“Would you stop that?!” It was hard to believe that the eight year old’s words were directed at her eleven year old brother. (Ok. . . maybe not so weird, but in context. . . yes, weird. Just work with me here.)
I laughed to myself as I realized I am not the only one occasionally irritated by the pre-teen humor. Our oldest child, who has always been an “old soul” has suddenly found “silly.” It came as a bit of a surprise and seemed to coincide with several other changes.
I was the mother of a boy who wanted nothing more than to play outdoors and spend time with his animals. He thought being dirty was fun and took great pride in the dirt underneath his fingernails. He never had any interest in girls. In fact, he could not stay far enough away. He was a serious fellow, who was easily annoyed by the foolishness of others.
Then, one morning I woke up to the sound of the shower running. A brand new child emerged from the steam and informed me that deodorant was now a necessity. Did I detect a trace of cologne? (I am guessing there is an older cousin to blame for that.)
A new haircut and “hair glue” were soon to follow. All of a sudden, clean clothes were valuable, as was the location of the nail clippers. When a reason was demanded for this new-found self-awareness, I was informed of the importance of always looking and smelling one’s best. (I will leave the most important reason up to your imagination.)
Oh dear, it has come! It’s the change and I’m not talking about menopause.
Once I realized what it was, I considered running for the hills or possibly looking into boarding school. I remembered being asked while I was pregnant if I hoped for a boy or girl. At the time, I was sure I did not want to experience life with a boy in his pre-adolescent years. In my experience, they were cocky, smelly and obnoxious creatures. You can imagine my fear when my turn had come to parent through this stage.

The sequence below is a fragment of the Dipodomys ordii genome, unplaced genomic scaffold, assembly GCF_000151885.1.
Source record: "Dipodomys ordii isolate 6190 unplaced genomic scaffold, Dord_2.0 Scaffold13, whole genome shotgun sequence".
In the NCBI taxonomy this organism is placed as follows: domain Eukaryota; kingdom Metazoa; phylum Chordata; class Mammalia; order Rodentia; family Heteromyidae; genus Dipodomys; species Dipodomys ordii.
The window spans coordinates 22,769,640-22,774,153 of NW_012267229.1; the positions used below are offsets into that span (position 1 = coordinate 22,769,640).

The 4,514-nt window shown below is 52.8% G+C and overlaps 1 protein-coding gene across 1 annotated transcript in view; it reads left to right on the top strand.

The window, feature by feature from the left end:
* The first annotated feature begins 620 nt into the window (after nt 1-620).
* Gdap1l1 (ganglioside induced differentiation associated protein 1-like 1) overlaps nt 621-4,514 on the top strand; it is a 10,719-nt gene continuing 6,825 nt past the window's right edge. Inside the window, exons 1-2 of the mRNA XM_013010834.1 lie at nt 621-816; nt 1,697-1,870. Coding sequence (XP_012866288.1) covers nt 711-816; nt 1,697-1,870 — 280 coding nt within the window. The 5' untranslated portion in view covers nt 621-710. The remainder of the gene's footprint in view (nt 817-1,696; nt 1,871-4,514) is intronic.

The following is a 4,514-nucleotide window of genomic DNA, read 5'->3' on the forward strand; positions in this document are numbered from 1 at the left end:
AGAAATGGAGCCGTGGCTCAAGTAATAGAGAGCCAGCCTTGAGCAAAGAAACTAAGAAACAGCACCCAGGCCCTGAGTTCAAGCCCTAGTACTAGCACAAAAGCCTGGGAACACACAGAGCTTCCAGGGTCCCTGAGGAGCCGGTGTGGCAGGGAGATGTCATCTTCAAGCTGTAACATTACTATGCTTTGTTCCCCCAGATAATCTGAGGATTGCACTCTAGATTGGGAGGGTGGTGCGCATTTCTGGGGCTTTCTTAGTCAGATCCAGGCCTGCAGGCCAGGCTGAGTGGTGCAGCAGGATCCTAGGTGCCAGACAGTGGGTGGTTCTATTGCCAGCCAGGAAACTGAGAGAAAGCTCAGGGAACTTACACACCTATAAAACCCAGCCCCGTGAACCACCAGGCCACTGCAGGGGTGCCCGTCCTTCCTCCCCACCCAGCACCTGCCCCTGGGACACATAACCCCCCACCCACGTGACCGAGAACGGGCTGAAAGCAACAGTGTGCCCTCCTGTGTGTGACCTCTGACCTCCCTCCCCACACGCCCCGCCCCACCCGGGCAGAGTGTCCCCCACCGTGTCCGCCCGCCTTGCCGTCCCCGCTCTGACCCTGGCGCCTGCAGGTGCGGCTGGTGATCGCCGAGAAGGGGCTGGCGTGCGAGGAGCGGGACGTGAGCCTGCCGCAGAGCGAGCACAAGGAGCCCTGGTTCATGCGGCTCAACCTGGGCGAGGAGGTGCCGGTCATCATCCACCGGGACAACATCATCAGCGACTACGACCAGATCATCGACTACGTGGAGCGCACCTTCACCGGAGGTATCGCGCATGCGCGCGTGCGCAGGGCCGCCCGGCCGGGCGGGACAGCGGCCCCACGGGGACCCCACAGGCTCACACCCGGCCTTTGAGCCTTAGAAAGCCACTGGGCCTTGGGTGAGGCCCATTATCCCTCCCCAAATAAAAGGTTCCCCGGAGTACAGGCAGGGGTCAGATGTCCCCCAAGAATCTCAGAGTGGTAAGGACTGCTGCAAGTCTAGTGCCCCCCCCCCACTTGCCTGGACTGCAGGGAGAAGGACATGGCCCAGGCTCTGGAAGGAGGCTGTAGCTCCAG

About the time the need for clean pressed in, I felt a new tension with my son. His need for further independence clashed with my desire to protect. I had to change my way of thinking and take a few steps back. It was time to trust God to continue His good work despite my inadequacies.
In order to trust God, it is important to give thanks for that good work. In Philippians 4:6, Paul tells us to talk to God about the things that make us anxious. He also says we are to do this “with thanksgiving.” When we give thanks for what He has done and what He will do, our fears begin to dissolve.
Being thankful for puberty was not on my to-do list as a mother, but it is on God’s. As I have submitted my thoughts to Him and chosen to be thankful, I have discovered that life with an almost twelve-year-old can actually be enjoyable.
The silliness that caused his sister to groan in disgust eventually brought a smile to my face. It drew me in and engaged my laughter. When I decided to play along, I felt a burst of youthfulness and joy. Together, we set the table in spastic dance and invited the family to dinner in goofy accents. A routine moment, a menial chore, had become the highlight of our day.
The clash between independence and protection is moving toward a more mature relationship as a new trust is built on respect and perseverance. Conversations are becoming more meaningful and memorable. Moment by moment, I have learned that there is much to be thankful for.
What I feared would be cocky, smelly and obnoxious, is proving to be self-confident, fresh, and inspiring. We are only at the beginning of this adolescent journey, but I am thankful for the bright start. For I am confident that God, who began this good thing in my son, will keep working in him until he is complete in Christ Jesus!
All the credit for these photos goes to the creative silliness of my pre-adolescent son.